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19 August 2011 @ 10:52 pm
The Help, Kathryn Stockett

I tore through this book in less than 24 hours. My decision to pick it up at all was influenced by seeing the trailer for the movie and, I admit, being pretty damn charmed by Emma Stone's character. The dialect/patois (possibly there's a more suitable word than either) in which Minny's and Aibileen's POVs were written is also really easy to slide into; it reminded me of Trainspotting. Whether or not it's authentic I obviously can't judge.

My issues with the book are two-fold. The first, which I'll discuss under spoiler tags, is the general lack of a satisfying denouement for the three main characters. The second is that this is a book written by a white woman about black women in the civil rights movement era.

The author is from Mississippi and had direct, if minor, experience of the situations explored in the book. I felt this fact did lend her more credibility. I just don't know if I personally can see through my own privilege to judge whether or not this book is excessively appropriative. I also feel that if this book had been written by a POC, there would not have been so much emphasis on how Skeeter, the white MC, thinks and feels about the whole situation, and how it impacts on her life - specifically, her romantic life. I'm white; if I'd lived back then I might have been white. I am interested in the story of how some white people got behind the civil rights movement and how easy it would be to simply ignore or actively work against it, and how each individual made that decision. I just ... I dunno. Is that the story that needs to be told? I don't think it is. At any point, even past the end, Skeeter could just walk away. No black person could.

In the end:

Skeeter's relationship with Stuart fizzles out after she tells him what she's doing with the maids. I just don't get the point of his existence in the book. He's sort of unthinkingly racist in a way I'm sure was pretty common back then - and now - but it's like Stockett can't decide if he's a good guy or a bad one. He starts off bad, seems to redeem himself, and then drifts into a shade of grey before disappearing entirely. The fact that both his exes turn into long-haired hippies seems a bit like lazy writing to me. In other ways he's such a Nice Guy - he respects Skeeter's refusal to have sex without any pressure whatsoever, he admires her dream of becoming a journalist instead of a housewife, he thinks she's gorgeous even though she's sure she's not. If he wasn't racist he'd be perfect; maybe that's the point.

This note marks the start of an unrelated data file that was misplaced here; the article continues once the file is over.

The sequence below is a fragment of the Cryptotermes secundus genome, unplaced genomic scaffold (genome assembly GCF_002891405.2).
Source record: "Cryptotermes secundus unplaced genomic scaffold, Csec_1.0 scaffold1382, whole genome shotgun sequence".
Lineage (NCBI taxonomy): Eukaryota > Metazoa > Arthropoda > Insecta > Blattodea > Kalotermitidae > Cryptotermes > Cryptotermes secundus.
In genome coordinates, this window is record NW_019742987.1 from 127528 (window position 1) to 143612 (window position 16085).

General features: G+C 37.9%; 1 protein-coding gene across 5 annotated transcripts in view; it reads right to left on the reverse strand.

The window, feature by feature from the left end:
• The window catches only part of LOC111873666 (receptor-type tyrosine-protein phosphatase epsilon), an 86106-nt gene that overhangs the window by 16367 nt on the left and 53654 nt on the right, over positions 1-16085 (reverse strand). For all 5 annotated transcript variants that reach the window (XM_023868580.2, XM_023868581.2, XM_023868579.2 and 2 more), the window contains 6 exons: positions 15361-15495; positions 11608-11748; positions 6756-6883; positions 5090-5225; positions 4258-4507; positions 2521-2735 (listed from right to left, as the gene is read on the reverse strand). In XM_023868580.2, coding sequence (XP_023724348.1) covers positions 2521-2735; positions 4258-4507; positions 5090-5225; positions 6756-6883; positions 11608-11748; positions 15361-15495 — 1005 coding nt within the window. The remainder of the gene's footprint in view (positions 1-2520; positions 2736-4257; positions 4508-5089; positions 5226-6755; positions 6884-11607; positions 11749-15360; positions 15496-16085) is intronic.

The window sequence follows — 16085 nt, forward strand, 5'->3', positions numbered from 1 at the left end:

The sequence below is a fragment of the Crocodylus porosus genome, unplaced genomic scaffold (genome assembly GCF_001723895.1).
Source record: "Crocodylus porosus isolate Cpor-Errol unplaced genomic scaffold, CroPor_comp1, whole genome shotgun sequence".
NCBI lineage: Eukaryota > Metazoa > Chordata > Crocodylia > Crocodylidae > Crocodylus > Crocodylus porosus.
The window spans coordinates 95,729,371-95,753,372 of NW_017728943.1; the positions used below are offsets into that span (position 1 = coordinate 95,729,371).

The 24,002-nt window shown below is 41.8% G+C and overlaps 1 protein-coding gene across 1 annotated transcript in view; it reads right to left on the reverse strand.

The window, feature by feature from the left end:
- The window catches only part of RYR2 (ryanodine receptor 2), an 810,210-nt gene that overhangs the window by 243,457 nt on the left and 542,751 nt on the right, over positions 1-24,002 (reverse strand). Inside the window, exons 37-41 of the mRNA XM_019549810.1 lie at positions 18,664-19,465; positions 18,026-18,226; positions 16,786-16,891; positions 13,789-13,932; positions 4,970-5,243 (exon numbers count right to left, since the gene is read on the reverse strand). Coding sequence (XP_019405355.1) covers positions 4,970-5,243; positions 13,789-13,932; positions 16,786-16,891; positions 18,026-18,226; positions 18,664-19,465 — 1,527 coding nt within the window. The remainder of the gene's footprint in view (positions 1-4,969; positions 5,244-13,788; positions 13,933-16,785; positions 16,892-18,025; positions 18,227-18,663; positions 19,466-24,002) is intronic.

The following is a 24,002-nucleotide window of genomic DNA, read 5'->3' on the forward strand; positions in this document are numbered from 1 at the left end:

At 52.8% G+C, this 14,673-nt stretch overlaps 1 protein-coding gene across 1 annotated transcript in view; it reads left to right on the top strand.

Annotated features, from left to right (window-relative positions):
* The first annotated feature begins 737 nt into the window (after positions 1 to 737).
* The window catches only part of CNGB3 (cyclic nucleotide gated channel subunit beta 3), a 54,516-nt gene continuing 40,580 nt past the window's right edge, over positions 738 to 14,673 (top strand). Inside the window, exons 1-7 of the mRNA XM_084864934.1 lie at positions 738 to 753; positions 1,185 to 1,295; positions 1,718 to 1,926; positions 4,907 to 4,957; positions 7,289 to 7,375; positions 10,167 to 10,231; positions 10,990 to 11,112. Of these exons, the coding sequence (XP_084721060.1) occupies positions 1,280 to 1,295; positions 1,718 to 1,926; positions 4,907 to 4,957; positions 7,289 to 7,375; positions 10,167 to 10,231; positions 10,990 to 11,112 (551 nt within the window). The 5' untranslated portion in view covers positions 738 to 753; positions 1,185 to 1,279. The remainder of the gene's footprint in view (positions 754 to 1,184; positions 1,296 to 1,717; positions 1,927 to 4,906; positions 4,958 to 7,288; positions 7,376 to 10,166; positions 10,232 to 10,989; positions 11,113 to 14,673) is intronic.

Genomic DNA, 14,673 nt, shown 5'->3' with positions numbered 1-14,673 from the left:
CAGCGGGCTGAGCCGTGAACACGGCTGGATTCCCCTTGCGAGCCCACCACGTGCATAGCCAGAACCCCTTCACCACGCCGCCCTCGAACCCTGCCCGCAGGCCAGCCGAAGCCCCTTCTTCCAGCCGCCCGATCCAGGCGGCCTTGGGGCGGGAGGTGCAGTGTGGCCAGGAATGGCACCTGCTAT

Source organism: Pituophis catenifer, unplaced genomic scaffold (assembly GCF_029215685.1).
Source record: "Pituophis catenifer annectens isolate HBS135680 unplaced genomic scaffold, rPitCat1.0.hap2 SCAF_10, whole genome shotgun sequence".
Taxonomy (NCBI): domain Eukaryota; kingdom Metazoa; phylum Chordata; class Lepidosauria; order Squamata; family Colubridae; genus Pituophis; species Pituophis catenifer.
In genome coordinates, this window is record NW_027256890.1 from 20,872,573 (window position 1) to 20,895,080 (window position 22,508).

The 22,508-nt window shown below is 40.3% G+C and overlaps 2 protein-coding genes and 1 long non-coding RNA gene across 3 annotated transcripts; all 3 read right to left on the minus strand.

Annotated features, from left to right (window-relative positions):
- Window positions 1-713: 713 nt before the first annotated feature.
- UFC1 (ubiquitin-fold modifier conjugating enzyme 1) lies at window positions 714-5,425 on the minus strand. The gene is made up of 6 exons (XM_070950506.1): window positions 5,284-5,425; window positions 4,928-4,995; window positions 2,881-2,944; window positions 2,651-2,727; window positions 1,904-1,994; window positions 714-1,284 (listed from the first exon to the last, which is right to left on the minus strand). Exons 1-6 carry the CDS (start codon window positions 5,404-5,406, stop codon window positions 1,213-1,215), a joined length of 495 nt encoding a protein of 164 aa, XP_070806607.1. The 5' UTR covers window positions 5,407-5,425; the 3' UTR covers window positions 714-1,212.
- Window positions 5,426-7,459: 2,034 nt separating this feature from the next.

Her mother also gets cancer - I don't think a book like this is allowed to escape having a character who gets cancer - but. She doesn't die, even though it looks like metastatic stomach cancer. She lives at least six months after her diagnosis and we don't hear from her again. Huh? I really don't see why she needed to develop cancer at all, except that it makes Skeeter's life genuinely tragic (as opposed to the 'tragedy' of her racist friends ostracising her at their country club, which Stockett seems to realise is not exactly going to resonate with a lot of readers).

Minny leaves her abusive husband. Awesome! Except that her main character arc is about her work difficulties due to her habit of speaking her mind, and that's wrapped up way too easily.

It's extremely handy that Aibileen gets Skeeter's old job literally minutes before Hilly fires her from her other one.

Hilly is an awkward sort of villain. You know she's on the wrong side because ... well, because she's ugly and fat and wears clothes that the POV characters don't like. Um, what? Like, her politics and actions are just plain wrong, but they are seriously conflated with the fact that she wears horrible outfits and her stomach is plump post-pregnancy. The main victory their book achieves is to give Hilly a bad cold sore. It's not that she loses, but she doesn't win either. I wanted to see her vanquished or redeemed, because this is fiction and you can do that, but in the end her storyline expired in a great big cloud of meh.

Aibileen's story about Martian Luther King makes me wonder if Stockett’s heard about the fantasy/sci-fi trope for making alien/elf/other races stand in for POC. It's a pretty clever deconstruction if so.

Because ain't that white people for you, wondering if they are happy enough.

Ha. White people problems.

She reminds me of a big, white, ugly school teacher. The kind that nobody wants to marry.

Sadly, while this book is careful and even successful about race, it kind of fails at internalised misogyny. (You could excuse this as being temporally consistent. I don't.)